Black Widow (1954): Nunnally Johnson’s Backstage Murder Mystery, Film Noir in CinemaScope Color

Black Widow, a tedious backstage murder mystery, was shot in glorious DeLuxe Color CinemaScope, with thematic elements of film noir.

The film was written, produced and directed by Nunnally Johnson, best known for the 1948 Best Picture Oscar-winner, Johnny Belinda.

Van Heflin plays Peter Denver, a renowned Broadway producer attending a party, hosted by the celebrated actress, Carlotta “Lottie” Marin (Ginger Rogers) and her quiet husband, Brian Mullen (Reginald Gardiner).

Upon meeting Nancy “Nanny” Ordway (Peggy Ann Garner), he is impressed with her seemingly naïve personality as an aspiring writer, hoping to make it big in New York City.

Ambitious to a fault, she convinces Denver to let her use his apartment to work during the day, while his wife, Iris (Gene Tierney, also a famous actress, is away. When the Denvers return from the airport, they find Nancy dead in their bathroom.

The tale then turns into a more conventional procedural of the murder mystery genre. In a series of rather boring flashbacks, various people that Ordway has met reveal deeper contacts with–and darker secrets of–her.

George Raft, in authoritative form, plays Lt. Bruce, the detective assigned to the case, who discovers that this apparent suicide was in fact amurder.

He believes that Denver, suspected of having an affair with Ordway, is the murderer.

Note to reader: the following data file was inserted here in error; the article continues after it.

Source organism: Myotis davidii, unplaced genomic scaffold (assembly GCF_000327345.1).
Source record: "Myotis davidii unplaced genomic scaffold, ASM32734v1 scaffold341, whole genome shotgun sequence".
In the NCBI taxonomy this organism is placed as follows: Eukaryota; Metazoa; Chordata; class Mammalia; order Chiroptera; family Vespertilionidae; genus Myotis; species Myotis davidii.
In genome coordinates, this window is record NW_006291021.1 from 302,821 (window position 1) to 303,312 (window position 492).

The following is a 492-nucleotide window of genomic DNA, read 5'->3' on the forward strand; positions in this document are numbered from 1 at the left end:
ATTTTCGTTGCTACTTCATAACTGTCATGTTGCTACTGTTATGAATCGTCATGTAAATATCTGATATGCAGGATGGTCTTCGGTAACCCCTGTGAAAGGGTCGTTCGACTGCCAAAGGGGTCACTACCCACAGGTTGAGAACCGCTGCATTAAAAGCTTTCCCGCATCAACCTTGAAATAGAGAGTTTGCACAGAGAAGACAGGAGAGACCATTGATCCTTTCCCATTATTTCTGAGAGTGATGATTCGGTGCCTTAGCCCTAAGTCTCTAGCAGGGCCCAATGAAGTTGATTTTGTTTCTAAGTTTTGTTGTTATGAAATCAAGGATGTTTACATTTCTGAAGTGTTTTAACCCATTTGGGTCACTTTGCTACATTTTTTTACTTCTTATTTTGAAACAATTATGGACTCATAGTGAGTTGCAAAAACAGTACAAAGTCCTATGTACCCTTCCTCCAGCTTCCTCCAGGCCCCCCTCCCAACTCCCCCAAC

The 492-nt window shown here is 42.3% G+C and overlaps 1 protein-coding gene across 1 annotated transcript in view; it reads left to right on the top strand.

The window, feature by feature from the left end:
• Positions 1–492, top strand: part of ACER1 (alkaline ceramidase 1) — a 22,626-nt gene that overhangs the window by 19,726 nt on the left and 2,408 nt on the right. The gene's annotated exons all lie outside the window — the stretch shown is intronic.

Fearful of consequences, Denver evades arrest and seeks clues to discover the real murderer.  The case becomes more cluttered, but not more interesting, when he and Lt. Bruce realize that Ordway has not been as innocent as her surface (and superficial) personality suggests.

Ordway had recently stayed with an artist roommate, whose brother she promised to marry. It turns out that Ordway was calculating a scheme to help her climb the social ladder. She later went to great lengths, concealing the identity of an apparent secret lover, while falsely implicating Denver.

Spoiler Alert:

This mysterious romance is disclosed in an autopsy that reveals that Ordway was pregnant.  New suspects emerge, including, including Lottie Marin and Brian Mullen, who live in the same building as the Denvers.   No longer able to keep silent, Mullen reveals that he was Ordway’s secret lover, but swears that he didn’t kill her. Having bugged Mullen’s apartment, Lt. Bruce barges in, charging Mullen with the homicide. Finally Marin admits she is the one to strangle Ordway for the illicit affair (heard but not seen), and then make it look like a suicide.

The whole film, which is rather tedious and verbose, is a pale imitation of All About Eve, Joseph L. Mankiewicz’s sublime 1950 Best Picture Oscar.


Van Heflin as Peter Denver

Ginger Rogers as Carlotta “Lottie” Marin

Gene Tierney as Iris Denver

George Raft as Detective Lt. C. A. Bruce

Peggy Ann Garner as Nancy “Nanny” Ordway

Reginald Gardiner as Brian Mullen

Virginia Leith as Claire Amberly

Otto Kruger as Gordon Ling

Cathleen Nesbitt as Mrs. Lucia Colletti

Skip Homeier as John Amberly

Hilda Simms as Anne

Mabel Albertson as Sylvia